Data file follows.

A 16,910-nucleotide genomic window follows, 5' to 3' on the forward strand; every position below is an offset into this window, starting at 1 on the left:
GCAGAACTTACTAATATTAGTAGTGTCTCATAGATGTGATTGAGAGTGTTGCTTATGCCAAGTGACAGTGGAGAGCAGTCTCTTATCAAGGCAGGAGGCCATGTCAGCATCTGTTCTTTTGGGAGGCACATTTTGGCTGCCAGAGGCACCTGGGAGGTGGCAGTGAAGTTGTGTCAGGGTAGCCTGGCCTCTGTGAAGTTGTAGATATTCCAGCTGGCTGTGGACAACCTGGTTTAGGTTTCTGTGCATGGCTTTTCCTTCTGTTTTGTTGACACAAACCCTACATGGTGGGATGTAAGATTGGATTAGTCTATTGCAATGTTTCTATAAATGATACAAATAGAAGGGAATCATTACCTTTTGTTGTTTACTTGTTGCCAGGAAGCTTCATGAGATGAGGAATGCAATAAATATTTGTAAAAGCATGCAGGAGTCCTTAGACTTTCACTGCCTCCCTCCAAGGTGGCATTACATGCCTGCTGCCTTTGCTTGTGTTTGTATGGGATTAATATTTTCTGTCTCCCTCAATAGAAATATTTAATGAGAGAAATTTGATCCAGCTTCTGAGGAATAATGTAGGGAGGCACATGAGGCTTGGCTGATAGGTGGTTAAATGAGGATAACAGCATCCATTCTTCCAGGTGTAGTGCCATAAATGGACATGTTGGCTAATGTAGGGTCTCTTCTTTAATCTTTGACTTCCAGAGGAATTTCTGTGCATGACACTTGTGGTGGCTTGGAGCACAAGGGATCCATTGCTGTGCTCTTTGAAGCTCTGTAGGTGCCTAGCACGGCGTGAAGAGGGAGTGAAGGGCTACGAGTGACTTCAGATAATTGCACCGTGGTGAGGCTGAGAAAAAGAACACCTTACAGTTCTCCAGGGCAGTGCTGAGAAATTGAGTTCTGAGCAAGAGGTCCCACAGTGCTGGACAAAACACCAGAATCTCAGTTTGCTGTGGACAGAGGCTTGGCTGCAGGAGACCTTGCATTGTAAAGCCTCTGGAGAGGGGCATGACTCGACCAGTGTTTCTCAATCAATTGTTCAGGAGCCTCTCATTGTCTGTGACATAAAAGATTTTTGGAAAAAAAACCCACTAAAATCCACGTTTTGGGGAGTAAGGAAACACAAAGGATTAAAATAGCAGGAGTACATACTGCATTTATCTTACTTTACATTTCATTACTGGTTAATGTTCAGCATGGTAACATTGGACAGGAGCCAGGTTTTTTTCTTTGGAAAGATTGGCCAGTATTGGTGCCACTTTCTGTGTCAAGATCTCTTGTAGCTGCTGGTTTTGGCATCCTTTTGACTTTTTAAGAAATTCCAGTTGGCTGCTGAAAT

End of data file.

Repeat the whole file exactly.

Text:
A 16,910-nucleotide genomic window follows, 5' to 3' on the forward strand; every position below is an offset into this window, starting at 1 on the left:
GCAGAACTTACTAATATTAGTAGTGTCTCATAGATGTGATTGAGAGTGTTGCTTATGCCAAGTGACAGTGGAGAGCAGTCTCTTATCAAGGCAGGAGGCCATGTCAGCATCTGTTCTTTTGGGAGGCACATTTTGGCTGCCAGAGGCACCTGGGAGGTGGCAGTGAAGTTGTGTCAGGGTAGCCTGGCCTCTGTGAAGTTGTAGATATTCCAGCTGGCTGTGGACAACCTGGTTTAGGTTTCTGTGCATGGCTTTTCCTTCTGTTTTGTTGACACAAACCCTACATGGTGGGATGTAAGATTGGATTAGTCTATTGCAATGTTTCTATAAATGATACAAATAGAAGGGAATCATTACCTTTTGTTGTTTACTTGTTGCCAGGAAGCTTCATGAGATGAGGAATGCAATAAATATTTGTAAAAGCATGCAGGAGTCCTTAGACTTTCACTGCCTCCCTCCAAGGTGGCATTACATGCCTGCTGCCTTTGCTTGTGTTTGTATGGGATTAATATTTTCTGTCTCCCTCAATAGAAATATTTAATGAGAGAAATTTGATCCAGCTTCTGAGGAATAATGTAGGGAGGCACATGAGGCTTGGCTGATAGGTGGTTAAATGAGGATAACAGCATCCATTCTTCCAGGTGTAGTGCCATAAATGGACATGTTGGCTAATGTAGGGTCTCTTCTTTAATCTTTGACTTCCAGAGGAATTTCTGTGCATGACACTTGTGGTGGCTTGGAGCACAAGGGATCCATTGCTGTGCTCTTTGAAGCTCTGTAGGTGCCTAGCACGGCGTGAAGAGGGAGTGAAGGGCTACGAGTGACTTCAGATAATTGCACCGTGGTGAGGCTGAGAAAAAGAACACCTTACAGTTCTCCAGGGCAGTGCTGAGAAATTGAGTTCTGAGCAAGAGGTCCCACAGTGCTGGACAAAACACCAGAATCTCAGTTTGCTGTGGACAGAGGCTTGGCTGCAGGAGACCTTGCATTGTAAAGCCTCTGGAGAGGGGCATGACTCGACCAGTGTTTCTCAATCAATTGTTCAGGAGCCTCTCATTGTCTGTGACATAAAAGATTTTTGGAAAAAAAACCCACTAAAATCCACGTTTTGGGGAGTAAGGAAACACAAAGGATTAAAATAGCAGGAGTACATACTGCATTTATCTTACTTTACATTTCATTACTGGTTAATGTTCAGCATGGTAACATTGGACAGGAGCCAGGTTTTTTTCTTTGGAAAGATTGGCCAGTATTGGTGCCACTTTCTGTGTCAAGATCTCTTGTAGCTGCTGGTTTTGGCATCCTTTTGACTTTTTAAGAAATTCCAGTTGGCTGCTGAAAT